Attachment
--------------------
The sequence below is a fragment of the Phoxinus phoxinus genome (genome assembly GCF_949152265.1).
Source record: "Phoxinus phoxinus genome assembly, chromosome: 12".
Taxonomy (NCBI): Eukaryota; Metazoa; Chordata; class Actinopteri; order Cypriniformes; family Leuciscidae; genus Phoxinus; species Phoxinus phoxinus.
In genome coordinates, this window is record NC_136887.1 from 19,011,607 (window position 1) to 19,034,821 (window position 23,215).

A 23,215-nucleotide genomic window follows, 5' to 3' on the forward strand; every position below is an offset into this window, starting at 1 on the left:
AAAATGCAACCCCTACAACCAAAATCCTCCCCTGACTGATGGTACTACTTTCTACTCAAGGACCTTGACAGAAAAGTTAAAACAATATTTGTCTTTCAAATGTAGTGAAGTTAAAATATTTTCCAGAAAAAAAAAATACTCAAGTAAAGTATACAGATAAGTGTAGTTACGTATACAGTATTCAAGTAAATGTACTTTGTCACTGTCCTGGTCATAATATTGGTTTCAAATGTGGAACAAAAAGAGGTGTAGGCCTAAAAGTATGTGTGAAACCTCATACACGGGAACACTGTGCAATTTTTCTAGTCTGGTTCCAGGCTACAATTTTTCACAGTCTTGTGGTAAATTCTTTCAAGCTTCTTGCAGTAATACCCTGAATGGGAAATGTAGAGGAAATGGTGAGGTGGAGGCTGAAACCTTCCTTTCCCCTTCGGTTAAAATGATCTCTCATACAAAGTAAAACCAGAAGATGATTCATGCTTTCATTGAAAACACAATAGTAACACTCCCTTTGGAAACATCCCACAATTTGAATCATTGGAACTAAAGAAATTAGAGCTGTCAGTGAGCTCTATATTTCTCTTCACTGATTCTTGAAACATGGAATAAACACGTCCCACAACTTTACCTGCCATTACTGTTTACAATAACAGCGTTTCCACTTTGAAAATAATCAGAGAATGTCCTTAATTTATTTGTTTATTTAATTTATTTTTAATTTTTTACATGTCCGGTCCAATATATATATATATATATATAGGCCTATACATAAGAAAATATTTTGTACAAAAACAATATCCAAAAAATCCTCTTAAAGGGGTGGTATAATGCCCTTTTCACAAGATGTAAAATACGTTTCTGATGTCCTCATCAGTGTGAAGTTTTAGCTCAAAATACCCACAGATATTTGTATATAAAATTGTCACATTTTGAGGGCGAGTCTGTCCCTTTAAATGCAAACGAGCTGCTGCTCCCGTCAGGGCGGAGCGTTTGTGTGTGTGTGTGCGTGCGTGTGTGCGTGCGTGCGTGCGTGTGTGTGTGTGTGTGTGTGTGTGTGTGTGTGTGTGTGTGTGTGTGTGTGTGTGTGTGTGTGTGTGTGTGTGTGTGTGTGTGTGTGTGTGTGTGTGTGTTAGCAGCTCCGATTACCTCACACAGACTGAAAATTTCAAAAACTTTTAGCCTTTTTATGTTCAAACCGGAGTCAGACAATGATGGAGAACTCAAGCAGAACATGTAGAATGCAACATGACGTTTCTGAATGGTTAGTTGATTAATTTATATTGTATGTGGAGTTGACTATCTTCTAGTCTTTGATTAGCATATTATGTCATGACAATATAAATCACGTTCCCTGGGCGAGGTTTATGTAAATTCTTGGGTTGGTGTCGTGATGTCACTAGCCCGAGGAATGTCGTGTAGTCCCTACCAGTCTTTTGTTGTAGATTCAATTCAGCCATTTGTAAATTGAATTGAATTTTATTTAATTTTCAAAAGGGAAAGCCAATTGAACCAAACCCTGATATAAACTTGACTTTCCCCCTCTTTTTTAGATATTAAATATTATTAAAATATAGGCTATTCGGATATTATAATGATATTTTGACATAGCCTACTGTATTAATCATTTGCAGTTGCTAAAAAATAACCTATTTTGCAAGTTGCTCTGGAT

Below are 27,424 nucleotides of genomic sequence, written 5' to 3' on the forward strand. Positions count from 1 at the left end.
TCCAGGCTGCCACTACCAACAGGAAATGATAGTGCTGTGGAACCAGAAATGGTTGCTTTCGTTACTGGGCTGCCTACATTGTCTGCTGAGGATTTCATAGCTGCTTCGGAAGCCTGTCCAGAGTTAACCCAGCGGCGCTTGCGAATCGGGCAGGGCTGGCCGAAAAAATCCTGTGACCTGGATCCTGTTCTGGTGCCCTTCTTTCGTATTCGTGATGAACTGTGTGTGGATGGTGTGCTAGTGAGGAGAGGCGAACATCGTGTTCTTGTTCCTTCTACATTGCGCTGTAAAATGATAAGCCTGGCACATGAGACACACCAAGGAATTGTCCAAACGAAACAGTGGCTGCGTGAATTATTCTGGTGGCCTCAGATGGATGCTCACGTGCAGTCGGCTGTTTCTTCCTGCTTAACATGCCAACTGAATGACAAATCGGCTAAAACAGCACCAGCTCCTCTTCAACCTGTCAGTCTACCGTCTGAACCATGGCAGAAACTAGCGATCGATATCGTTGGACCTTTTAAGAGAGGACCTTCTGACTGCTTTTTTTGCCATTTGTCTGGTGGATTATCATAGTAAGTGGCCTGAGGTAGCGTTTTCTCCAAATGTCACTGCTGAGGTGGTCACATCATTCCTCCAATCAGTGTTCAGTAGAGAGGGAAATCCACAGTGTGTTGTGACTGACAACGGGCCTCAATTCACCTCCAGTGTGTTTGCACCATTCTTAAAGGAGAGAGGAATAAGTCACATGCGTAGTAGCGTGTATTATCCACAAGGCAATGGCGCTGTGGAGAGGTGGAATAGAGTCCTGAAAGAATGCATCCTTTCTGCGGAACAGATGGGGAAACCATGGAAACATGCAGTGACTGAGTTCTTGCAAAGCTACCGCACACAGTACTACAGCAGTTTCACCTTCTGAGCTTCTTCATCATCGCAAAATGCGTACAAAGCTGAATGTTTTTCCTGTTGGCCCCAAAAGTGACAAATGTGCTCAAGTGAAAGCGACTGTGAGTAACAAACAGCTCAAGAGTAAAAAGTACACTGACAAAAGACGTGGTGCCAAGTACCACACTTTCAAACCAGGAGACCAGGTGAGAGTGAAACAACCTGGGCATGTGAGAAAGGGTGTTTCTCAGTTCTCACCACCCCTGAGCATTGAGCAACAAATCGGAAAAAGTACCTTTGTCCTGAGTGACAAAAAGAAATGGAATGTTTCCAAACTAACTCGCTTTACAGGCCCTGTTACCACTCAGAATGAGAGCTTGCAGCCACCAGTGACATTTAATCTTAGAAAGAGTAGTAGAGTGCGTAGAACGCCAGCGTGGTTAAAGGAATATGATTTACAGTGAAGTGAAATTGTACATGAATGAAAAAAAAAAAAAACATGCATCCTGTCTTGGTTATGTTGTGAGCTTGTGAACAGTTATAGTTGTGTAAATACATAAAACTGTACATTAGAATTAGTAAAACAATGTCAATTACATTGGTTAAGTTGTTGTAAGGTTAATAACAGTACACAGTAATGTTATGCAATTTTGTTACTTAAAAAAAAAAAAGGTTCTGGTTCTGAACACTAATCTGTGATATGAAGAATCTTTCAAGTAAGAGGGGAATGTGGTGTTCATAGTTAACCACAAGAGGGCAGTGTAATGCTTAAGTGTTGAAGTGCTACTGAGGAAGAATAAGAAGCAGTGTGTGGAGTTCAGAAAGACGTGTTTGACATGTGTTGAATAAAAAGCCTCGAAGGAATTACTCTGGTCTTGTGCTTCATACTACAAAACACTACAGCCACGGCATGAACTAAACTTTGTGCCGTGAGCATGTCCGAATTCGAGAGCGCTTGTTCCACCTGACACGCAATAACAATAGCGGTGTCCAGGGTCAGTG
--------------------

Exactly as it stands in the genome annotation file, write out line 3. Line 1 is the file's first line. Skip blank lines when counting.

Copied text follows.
Taxonomy (NCBI): Eukaryota; Metazoa; Chordata; class Actinopteri; order Cypriniformes; family Leuciscidae; genus Phoxinus; species Phoxinus phoxinus.